The (HE)ART of Letting Go!

trapeze-smallWe all reach a point when we realise that we have to delegate. We have to relinquish some responsibility to someone else in the team, because we simply cannot do it all ourselves. If we want to grow, if we want our staff to grow, we have to hand bigger things over to them, and give ourselves the time and the energy to do something of still higher value; strategy and change management for instance.

As an R&D manager at HP, I realised that there are really 2 parts to this process of delegating and “letting go”; there’s the ART of doing it, and there’s the HEART of doing it.

The ART: Managers are responsible for getting results through the combined efforts of the people in their teams. They create the right environment for success, and develop the values and the culture, so that everyone knows how things get done. Clear team goals are cascaded from the overall business strategy and work is distributed according to skill set, competence and experience.

There will also be some framework for managing performance and holding regular reviews or appraisals. A coaching approach to performance management plays a key role, and when done well, coaching develops ownership and responsibility, creativity and commitment. Also, when supported by constructive feedback, the coaching conversations bring about enhanced learning and development of the individuals concerned.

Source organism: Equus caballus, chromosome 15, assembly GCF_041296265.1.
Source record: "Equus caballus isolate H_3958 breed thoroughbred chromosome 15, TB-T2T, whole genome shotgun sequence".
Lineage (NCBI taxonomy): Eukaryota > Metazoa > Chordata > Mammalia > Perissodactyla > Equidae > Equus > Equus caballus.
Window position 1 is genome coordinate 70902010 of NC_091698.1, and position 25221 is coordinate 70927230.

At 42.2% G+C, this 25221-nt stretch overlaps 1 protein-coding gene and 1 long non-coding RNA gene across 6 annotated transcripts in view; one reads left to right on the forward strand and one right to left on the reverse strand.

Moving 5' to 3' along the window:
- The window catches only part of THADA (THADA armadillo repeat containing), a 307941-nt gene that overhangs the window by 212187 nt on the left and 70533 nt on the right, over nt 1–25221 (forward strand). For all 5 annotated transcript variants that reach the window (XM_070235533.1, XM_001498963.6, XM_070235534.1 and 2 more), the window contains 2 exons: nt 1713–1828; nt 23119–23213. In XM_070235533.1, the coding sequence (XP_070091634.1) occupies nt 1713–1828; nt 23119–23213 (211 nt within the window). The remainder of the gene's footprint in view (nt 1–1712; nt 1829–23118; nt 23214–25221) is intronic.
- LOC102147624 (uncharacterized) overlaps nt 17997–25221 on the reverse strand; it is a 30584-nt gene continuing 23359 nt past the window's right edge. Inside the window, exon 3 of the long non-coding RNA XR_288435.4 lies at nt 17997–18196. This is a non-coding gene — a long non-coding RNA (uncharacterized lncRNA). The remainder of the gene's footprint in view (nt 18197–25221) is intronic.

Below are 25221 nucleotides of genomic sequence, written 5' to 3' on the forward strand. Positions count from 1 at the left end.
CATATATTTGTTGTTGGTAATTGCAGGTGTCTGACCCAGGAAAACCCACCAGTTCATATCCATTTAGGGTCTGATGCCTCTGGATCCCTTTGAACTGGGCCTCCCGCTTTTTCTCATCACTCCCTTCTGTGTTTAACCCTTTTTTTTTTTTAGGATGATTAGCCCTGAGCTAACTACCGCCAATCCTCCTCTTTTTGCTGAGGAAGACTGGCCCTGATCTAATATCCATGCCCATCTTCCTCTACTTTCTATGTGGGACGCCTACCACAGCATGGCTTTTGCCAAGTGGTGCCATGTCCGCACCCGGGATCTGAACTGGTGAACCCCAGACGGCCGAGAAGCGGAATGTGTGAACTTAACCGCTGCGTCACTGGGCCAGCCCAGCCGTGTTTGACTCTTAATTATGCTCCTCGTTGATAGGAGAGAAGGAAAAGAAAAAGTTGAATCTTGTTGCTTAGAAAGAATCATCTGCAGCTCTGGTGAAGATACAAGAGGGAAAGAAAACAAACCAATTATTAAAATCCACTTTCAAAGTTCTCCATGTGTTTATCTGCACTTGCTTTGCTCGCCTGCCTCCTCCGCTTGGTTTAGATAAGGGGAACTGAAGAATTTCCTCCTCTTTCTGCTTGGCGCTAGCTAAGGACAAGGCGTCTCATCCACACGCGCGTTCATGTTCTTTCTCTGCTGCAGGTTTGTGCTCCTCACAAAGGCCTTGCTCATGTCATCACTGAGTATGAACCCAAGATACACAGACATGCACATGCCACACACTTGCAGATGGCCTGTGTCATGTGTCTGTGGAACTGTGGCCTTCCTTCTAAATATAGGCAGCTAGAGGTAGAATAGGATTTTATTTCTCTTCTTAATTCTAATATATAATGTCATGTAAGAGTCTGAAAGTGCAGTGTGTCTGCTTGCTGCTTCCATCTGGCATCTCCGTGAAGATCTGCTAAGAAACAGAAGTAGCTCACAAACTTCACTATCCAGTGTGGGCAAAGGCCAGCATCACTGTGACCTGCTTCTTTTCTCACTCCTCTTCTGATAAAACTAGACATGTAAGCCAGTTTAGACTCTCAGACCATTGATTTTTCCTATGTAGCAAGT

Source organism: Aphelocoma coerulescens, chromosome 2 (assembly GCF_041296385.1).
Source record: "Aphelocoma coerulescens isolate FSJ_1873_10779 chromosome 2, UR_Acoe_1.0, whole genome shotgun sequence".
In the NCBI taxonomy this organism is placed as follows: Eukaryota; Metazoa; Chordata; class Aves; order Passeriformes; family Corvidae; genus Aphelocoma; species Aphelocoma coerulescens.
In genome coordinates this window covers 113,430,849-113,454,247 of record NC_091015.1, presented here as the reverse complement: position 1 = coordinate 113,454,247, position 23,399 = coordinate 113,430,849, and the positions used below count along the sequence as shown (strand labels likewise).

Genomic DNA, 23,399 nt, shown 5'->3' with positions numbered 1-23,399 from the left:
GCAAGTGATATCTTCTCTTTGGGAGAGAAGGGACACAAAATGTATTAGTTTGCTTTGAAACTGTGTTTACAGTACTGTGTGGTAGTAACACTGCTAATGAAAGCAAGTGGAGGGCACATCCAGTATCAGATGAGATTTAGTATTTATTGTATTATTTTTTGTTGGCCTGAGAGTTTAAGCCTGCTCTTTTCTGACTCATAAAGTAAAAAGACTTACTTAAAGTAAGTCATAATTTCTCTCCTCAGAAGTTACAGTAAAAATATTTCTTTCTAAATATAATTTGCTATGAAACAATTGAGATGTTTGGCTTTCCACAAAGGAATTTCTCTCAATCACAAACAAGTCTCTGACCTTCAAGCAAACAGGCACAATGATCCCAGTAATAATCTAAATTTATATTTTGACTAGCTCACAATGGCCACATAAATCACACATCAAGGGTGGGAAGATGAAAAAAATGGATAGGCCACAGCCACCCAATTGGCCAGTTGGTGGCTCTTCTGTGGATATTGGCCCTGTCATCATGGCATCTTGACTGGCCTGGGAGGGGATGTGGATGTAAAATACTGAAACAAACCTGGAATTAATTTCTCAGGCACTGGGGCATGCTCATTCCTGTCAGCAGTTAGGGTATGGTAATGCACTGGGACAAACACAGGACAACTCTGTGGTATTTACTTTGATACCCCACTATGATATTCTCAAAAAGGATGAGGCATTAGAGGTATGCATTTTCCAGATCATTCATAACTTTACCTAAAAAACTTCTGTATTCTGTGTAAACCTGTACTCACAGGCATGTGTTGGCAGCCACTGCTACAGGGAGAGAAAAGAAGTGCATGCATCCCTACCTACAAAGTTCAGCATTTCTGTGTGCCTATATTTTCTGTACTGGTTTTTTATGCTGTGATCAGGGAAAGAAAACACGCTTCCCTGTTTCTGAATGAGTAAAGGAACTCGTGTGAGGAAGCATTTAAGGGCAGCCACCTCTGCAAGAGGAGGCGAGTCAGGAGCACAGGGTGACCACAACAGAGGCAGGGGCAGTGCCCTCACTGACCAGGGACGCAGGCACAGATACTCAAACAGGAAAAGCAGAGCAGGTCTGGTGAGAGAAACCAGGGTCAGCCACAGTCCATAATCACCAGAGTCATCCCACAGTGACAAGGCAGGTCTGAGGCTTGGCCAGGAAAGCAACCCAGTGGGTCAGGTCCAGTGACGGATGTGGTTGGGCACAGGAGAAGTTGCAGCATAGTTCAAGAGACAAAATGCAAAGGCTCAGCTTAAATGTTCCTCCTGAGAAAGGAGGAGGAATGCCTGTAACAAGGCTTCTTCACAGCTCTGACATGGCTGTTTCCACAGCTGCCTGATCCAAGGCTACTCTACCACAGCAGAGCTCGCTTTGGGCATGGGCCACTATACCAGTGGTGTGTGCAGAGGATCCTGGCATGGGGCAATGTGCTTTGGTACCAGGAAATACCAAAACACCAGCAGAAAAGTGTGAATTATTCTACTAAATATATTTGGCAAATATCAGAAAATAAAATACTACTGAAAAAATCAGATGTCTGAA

Trusting relationships also develop along two lines

  1. The manager develops stronger trust in the competence and dependability of the individual to take on bigger tasks and to exercise more responsibility.
  2. The individual develops stronger trust in the manager who provides the right kind of support and the scope to take risk without the fear of being criticised or penalised when things don’t go perfectly to plan first time round.

That’s the ART of letting go.


The HEART: This is perhaps the harder part of delegation. It’s the part which tugs at the manager’s emotions, and is a fear of letting go. Thoughts like these come up;

  • “What if it all goes wrong?”
  • “There’s too much at stake to let Billy handle this.”
  • “I can’t afford the risk.”
  • Etc.

And those thoughts can quickly affect the physiology, create stress, and start the process of avoiding any risk. It’s especially true in smaller businesses where the original owners, perhaps a family, have grown the business from nothing.

So, if you are struggling with the HEART stage of delegating, here are a couple of ideas for overcoming that unhelpful fear.

  1. Become more emotionally aware, noting the worrying thoughts and the negative impact they can have on how you feel.
  2. Consider those thoughts. Could you choose to think – and then feel – differently?
  3. Ask yourself if the handover can be done in stages, enabling both yourself and your team member to take smaller measurable steps that build confidence.
  4. Describe what could go wrong in the worst case, and what you could do to mitigate any damage if that worst case came about.

The BENEFITS: In December’s “insider” magazine, business owners were asked the question: “Could the business function without you?”

Neil Way of Jeff Way Electrical Services had this to say:  “When you lose some of the control, it can be difficult, but you have to trust that people are doing it right.”

Ian Herbert of Vistair added:  “We’re a tiny company with massive clients, and as I started to pass them to other people, their view was ‘great, you’re growing!’ “